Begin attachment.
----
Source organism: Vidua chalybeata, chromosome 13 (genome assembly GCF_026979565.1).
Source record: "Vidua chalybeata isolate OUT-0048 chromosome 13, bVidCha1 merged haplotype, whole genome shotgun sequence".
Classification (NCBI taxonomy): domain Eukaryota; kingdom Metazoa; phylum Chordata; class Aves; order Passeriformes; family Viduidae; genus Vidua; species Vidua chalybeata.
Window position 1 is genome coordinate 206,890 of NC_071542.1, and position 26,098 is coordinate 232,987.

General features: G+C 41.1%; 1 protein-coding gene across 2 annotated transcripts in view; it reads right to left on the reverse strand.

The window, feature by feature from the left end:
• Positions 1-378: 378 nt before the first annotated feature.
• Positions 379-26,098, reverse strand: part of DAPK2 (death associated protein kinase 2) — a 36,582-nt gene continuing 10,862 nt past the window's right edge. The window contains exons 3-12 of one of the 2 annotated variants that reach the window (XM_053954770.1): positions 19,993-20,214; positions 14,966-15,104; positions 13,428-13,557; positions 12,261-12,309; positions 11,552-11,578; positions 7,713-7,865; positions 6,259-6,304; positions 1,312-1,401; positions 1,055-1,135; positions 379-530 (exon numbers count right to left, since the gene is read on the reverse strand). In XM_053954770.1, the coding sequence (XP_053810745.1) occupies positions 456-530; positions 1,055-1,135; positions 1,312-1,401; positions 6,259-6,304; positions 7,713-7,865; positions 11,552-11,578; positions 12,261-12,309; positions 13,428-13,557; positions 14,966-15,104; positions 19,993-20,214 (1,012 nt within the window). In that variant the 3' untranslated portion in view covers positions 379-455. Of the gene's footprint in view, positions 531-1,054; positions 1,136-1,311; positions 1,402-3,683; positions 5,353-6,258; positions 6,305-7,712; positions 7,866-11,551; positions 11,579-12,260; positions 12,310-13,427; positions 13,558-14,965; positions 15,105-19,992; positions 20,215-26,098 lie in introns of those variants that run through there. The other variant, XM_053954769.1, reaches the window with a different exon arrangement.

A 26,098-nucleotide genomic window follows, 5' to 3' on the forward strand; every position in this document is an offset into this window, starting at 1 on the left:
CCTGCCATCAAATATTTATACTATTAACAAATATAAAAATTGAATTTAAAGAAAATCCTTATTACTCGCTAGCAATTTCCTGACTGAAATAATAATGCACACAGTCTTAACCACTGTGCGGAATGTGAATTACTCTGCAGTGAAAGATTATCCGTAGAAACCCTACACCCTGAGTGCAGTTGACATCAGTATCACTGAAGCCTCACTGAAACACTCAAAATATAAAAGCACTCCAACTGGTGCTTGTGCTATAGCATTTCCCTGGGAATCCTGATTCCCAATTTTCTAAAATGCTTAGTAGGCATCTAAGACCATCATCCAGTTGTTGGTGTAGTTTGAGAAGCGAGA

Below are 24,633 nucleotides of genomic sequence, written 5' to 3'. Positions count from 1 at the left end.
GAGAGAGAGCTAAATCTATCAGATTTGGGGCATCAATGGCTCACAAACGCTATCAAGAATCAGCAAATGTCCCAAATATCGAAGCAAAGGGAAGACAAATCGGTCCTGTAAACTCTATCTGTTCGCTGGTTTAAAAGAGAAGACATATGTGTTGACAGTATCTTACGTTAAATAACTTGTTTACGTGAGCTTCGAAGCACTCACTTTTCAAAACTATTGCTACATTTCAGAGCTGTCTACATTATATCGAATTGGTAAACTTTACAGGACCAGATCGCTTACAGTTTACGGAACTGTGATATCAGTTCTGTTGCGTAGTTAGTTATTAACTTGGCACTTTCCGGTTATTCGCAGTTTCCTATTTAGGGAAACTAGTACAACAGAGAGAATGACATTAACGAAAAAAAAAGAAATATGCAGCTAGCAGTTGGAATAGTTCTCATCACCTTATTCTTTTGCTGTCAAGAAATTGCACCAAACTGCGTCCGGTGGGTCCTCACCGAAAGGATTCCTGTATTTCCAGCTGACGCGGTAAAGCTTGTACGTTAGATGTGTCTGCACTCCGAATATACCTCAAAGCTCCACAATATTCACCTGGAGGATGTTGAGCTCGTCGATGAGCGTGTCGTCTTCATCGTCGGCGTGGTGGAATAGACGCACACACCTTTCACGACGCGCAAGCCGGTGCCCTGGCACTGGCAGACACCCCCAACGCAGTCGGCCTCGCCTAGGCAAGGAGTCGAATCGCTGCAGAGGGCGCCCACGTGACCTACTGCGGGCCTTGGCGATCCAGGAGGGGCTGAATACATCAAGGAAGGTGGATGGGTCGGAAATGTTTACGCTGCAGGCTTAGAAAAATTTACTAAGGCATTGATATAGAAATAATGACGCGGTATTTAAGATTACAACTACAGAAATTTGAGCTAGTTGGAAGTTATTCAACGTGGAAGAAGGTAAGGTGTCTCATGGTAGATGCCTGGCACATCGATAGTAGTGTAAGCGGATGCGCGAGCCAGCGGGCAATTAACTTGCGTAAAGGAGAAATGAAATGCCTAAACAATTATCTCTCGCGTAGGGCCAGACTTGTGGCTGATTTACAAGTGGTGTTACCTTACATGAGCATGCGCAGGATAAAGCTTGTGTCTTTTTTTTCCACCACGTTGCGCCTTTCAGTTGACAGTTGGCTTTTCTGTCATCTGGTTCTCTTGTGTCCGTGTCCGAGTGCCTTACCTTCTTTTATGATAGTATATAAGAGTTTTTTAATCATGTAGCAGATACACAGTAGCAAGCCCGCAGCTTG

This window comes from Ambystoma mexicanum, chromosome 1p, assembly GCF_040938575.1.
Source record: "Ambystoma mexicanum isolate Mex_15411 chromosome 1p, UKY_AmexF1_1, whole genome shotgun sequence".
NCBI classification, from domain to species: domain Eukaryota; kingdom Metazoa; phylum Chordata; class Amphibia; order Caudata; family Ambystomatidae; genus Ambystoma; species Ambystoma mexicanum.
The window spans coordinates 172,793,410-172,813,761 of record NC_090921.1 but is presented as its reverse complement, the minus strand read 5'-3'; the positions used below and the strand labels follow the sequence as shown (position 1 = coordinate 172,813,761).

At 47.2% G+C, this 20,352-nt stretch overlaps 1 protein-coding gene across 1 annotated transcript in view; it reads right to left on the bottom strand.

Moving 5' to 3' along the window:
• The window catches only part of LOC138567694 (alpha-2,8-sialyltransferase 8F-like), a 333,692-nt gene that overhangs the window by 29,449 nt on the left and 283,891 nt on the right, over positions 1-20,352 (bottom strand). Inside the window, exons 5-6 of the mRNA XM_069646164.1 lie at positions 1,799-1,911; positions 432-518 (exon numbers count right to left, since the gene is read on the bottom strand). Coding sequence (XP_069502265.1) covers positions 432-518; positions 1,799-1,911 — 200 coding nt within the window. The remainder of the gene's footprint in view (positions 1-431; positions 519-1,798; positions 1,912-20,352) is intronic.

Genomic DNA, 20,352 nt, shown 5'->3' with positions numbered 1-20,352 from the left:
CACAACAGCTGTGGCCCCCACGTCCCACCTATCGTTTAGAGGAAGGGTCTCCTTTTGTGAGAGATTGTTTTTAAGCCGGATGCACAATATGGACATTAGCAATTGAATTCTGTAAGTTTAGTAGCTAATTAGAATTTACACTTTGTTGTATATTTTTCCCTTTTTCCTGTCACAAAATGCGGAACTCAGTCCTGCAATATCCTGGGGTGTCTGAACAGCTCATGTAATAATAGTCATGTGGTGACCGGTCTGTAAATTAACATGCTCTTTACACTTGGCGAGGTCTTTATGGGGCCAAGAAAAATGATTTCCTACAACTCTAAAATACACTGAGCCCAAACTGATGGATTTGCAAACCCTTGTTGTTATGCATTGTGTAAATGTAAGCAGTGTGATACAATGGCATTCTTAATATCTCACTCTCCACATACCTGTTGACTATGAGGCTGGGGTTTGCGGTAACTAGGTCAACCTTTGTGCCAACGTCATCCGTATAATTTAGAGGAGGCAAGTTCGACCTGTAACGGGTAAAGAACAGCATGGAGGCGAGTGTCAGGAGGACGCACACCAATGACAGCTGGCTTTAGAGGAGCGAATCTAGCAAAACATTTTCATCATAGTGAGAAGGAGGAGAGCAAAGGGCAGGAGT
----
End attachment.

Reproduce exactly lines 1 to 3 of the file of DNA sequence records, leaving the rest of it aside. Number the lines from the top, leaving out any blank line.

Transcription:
Source organism: Vidua chalybeata, chromosome 13 (genome assembly GCF_026979565.1).
Source record: "Vidua chalybeata isolate OUT-0048 chromosome 13, bVidCha1 merged haplotype, whole genome shotgun sequence".
Classification (NCBI taxonomy): domain Eukaryota; kingdom Metazoa; phylum Chordata; class Aves; order Passeriformes; family Viduidae; genus Vidua; species Vidua chalybeata.